Halal food places in Seoul that are not kebab shops
Travelling to Korea is definitely in every K-pop or K-drama fan’s bucket list before they kick the bucket – well, at least for me. I’ve been wanting to set foot on the land of kimchi but I was always deterred by the lack of halal food. Even if there is, I wouldn’t want to eat kebabs every day because that defeats the purpose of being there. However, if you did your homework diligently, you’ll be surprised to know that there are many halal food places in Seoul. Good news for you, I just returned from Seoul and here’s a list of places that sell halal Korean food.
1. Eid Halal Korean Food
The very first restaurant I headed to for lunch was Eid Halal Korean Food. Their Beef Bulgogi (₩10,000/ ~S$12.50) is unforgettable, and the best bulgogi I’ve had throughout the entire trip. Despite being a very small eatery, their food left the biggest impression on me. The beef was served on a bibimbap plate, which came along with a bowl of rice and miso soup. I poured my rice into the plate of beef and gave it a good mix, ensuring it was coated with every bit of goodness. Although the slices of meat were thin, they were very tender and flavourful. Each slice was savoury, with hints of sweetness enhanced by the nutty brilliance of sesame.
I love my rice moist and slightly sticky, which is exactly what they had. Their banchan, or side dishes, are refillable. Their kimchi was amazing – piquant with the right amount of spiciness. I may have asked for refills more than three times. Needless to say, I surrendered to food coma and retired in my guesthouse right afterwards.
Address: 67 Usadan-ro 10-gil, Hannam-dong, Yongsan-gu, Seoul, South Korea
Opening hours: Tue-Sun 11:30am to 9pm
Tel: +82 070 8899 8210
2. Yang Good
When I think of Gangnam, I’d instantly picture PSY in my head but not anymore after dining at Yang Good. It is a popular BBQ restaurant among locals, and also those who seek halal meat in Korea. Yang means sheep and just as their name suggests, they are known for their delicious lamb meat. I simply couldn’t give this place a miss after reading their almost-perfect ratings. Do note that they have wine and alcohol in their menu but they will not serve it to Muslims and those underage.
I tried one of their bestsellers – Short Ribs (₩20,000/ ~S$25). The short ribs were already deboned, making it so much easier to cook and eat. I like that they used charcoal, the real OG way to BBQ. I constantly flipped the morsels until they were cooked till medium. I picked a piece of the meat with my flat chopsticks and popped it into my mouth. What happened next was incomprehensible. As I chewed, it was bursting with sweet and savoury natural juices. It was so succulent, moist, and flavourful that I couldn’t believe I was having lamb. Hands down the best lamb meat I’ve had in my life. No dip or sauce was needed, it was yummy on its own. If you’re planning to go to Korea, this is a die-die-must-visit place.
Address: 15 Nonhyeon-ro 95-gil, Yeoksam-dong, Gangnam-gu, Seoul, South Korea
Opening hours: Mon-Sat 4pm to 2am
Tel: +82 2 567 7060
3. Halal Kitchen
After donning on a hanbok (traditional Korean attire) and walking around Gyeongbokgung Palace, you can drop by Halal Kitchen. Residing among the alleys of Bukchon Hanok village, the place will bring you back to the Joseon Dynasty. This homely place is run by a Korean Muslim. I may have forgotten his name but not his top-notch hospitality.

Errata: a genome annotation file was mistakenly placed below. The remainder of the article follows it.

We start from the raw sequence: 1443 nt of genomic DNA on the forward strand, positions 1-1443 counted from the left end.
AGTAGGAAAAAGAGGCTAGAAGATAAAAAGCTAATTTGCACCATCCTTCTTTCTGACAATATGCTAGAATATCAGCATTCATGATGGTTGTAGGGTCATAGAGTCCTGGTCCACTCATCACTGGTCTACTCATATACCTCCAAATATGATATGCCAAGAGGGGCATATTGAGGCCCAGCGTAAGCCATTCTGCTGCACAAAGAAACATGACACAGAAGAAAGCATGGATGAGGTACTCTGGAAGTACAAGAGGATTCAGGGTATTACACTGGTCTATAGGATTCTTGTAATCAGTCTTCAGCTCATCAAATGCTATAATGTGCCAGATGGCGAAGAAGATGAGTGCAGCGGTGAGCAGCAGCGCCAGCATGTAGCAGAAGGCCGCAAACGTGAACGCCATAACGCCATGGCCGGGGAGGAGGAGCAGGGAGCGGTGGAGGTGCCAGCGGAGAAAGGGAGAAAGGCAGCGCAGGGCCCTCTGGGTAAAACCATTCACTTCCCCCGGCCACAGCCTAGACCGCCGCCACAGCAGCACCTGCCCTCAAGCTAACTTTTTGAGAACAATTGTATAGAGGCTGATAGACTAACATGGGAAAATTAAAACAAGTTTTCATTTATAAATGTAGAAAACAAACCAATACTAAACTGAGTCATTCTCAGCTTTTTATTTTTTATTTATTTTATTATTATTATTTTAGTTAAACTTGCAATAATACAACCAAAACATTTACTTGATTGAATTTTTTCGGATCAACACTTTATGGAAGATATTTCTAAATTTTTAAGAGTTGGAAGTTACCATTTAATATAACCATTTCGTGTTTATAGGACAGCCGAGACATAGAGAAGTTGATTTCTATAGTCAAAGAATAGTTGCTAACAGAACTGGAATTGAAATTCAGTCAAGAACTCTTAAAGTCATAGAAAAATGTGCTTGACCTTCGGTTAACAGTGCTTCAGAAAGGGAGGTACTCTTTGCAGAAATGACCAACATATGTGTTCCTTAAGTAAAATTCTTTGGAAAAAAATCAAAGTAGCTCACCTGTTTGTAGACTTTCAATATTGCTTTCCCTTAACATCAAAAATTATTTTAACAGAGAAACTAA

I had to get Tteokbokki (₩5,000/ ~S$6.25). I was amazed by its huge portion. My plate was filled with rice cakes and quail eggs swimming in the devilishly red sauce. The rice cakes were chewy and soft which paired really well with the sweet and spicy sauce. For its portion, it definitely offers a bang for your buck. I also ordered their Fried Chicken (₩15,000/ ~S$18.75) that comes with soy or spicy sauce. I chose the former and it was not bad, savoury with a subtle sweetness. Its crispy exterior added an addictive crunch to the dish. The serving is enough to be shared among two to three people so it wouldn’t be too pricey if you split the cost.
Address: 86-4 Samcheong-ro, Jongno-gu, Seoul, South Korea
Opening hours: Wed-Mon 11am to 9pm
Tel: +82 2 733 3106
4. BoA Travel House
BoA Travel House is a hotel located near Hongik University in Seoul. Sorry to break your bubble but this place has no relation or whatsoever to the Queen of K-pop. They specialise in dosirak (lunch boxes), so you can choose to dine-in or have your meal to go. Their food is much cheaper as compared to other halal restaurants.
After being estranged from chicken for a while, we knew we had to get their Half-Half Fried Chicken (₩12,000, ₩20,000/ ~S$15, S$25) which came with two cans of cola for free. We decided to go with both chilli and soy flavours. Its crispy exterior was delish, but the meat was on the dry side and the sauce didn’t fully coat it. I was sad that it was underwhelming, the soy-flavoured ones were their saving grace. Their Rabbokki (₩7,000/ ~S$8.75) was worth trying as it met my expectations. The ramen noodles paired well with the sauce which was slightly sweet and spicy. Skip the Jajangmyeon (₩7,000/ ~S$8.75) altogether, trust me, you can save your wallet and space in your stomach for something better.
5. Busan Jib
After nearly emptying our wallets at Myeongdong, surely we couldn’t leave our tummies empty too. Hidden in an alley of the bustling street lies Busan Jib. Even though they serve mainly seafood, we went for the cheaper alternatives instead. We decided to get their Bibimbap (₩8,000/~S$10). It came with slices of beef, fried egg, chopped seaweed, carrots, tau gey, seasoned fish cakes, and a dollop of gochujang sauce. Give it a good mix and remember to have it with kimchi, which makes everything tastes better. Since it was -8°C that night, Abalone Ramen (₩10,000/ ~S$12.50) seemed like a great thing to have. The soup came with the umami flavour of the slices of abalone. The hot, savoury, and spicy soup was so comforting, I felt like every cell of my body was defrosting.
Address: 11-4 Myeongdong 8-gil, Myeong-dong, Jung-gu, Seoul, South Korea